“We want to teach kids how to think, not what to think, about conservation and hunting issues,” says Bryce. “We think asking questions is a good thing.”

The Missouri 4-H Shooting Sports program provided instructors for the rifle shooting at the Youth Game Fair.

Marshall adds that the foundation emphasizes learning to love nature through nurture, a philosophy that marries well with a recent partnership with Big Brothers Big Sisters of Central Missouri in a new mentoring program called “Pass It On.”

Once funded, the two-part program will include one-on-one and group mentoring of 700 at-risk youth. The Missouri Department of Economic Development, through its Youth Opportunities Program, approved more than $214,000 in tax credits for the foundation to fund the program.

“If you show kids attention, whatever environment they get that attention in they usually learn to love,” Marshall says. “We’ll bring kids and their mentors here for a monthly outdoor activity and try to get them out of their comfort zones. If you do that, they’ll look to each other for support and begin to bond.”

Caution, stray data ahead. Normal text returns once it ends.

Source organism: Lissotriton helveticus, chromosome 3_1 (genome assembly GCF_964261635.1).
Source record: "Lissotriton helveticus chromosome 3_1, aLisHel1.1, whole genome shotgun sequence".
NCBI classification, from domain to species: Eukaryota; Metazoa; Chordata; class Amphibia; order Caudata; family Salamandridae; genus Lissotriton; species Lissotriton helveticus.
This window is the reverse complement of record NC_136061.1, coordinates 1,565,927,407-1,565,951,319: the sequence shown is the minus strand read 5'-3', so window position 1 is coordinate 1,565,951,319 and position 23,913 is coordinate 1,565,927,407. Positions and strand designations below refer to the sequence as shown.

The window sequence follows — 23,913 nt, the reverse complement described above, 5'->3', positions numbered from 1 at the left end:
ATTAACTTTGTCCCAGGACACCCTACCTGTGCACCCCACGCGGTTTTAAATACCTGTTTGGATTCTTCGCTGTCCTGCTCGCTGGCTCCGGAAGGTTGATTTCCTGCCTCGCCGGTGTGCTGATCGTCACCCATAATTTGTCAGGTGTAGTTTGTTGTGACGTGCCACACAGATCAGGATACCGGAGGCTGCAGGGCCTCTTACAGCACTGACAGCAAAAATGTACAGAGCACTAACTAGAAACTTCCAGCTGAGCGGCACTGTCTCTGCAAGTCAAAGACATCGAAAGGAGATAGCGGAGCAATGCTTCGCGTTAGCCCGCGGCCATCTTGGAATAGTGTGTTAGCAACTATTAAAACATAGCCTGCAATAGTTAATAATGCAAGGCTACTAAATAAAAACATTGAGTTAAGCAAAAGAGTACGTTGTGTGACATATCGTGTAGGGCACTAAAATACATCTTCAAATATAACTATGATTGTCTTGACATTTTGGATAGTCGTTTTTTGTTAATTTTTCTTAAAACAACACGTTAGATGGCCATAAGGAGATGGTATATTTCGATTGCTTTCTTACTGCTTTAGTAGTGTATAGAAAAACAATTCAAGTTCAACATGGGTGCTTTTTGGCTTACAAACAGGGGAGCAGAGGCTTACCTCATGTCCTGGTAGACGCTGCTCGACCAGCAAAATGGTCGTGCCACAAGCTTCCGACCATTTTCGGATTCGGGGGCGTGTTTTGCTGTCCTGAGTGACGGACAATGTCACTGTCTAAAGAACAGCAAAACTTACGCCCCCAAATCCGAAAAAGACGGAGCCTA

Young and old alike were drawn to a Ducks Unlimited display of Missouri waterfowl.

According to Georgalu Swoboda, executive director for Big Brothers Big Sisters of Central Missouri, “Pass It On” represents a new arena for working with at-risk kids. “It’s good to see new organizations that have a new angle of working with kids and providing an outdoor experience,” she says. “We’re really looking forward to working with them.”

For the Evans family, Brad sums up how it feels to ensure that outdoor traditions are passed onto future generations.

“The pay is terrible, but the rewards are great.”

Visit www.landlearning.org to learn more about the Land Learning Foundation. To inquire about making a donation eligible for the foundation’s Youth Opportunities Program tax credits, contact Marshall Murphy or Marsha Leimkuehler at (660) 634-2240 or e-mail mmurphy@landlearning.org.

Rural Missouri magazine - November 2014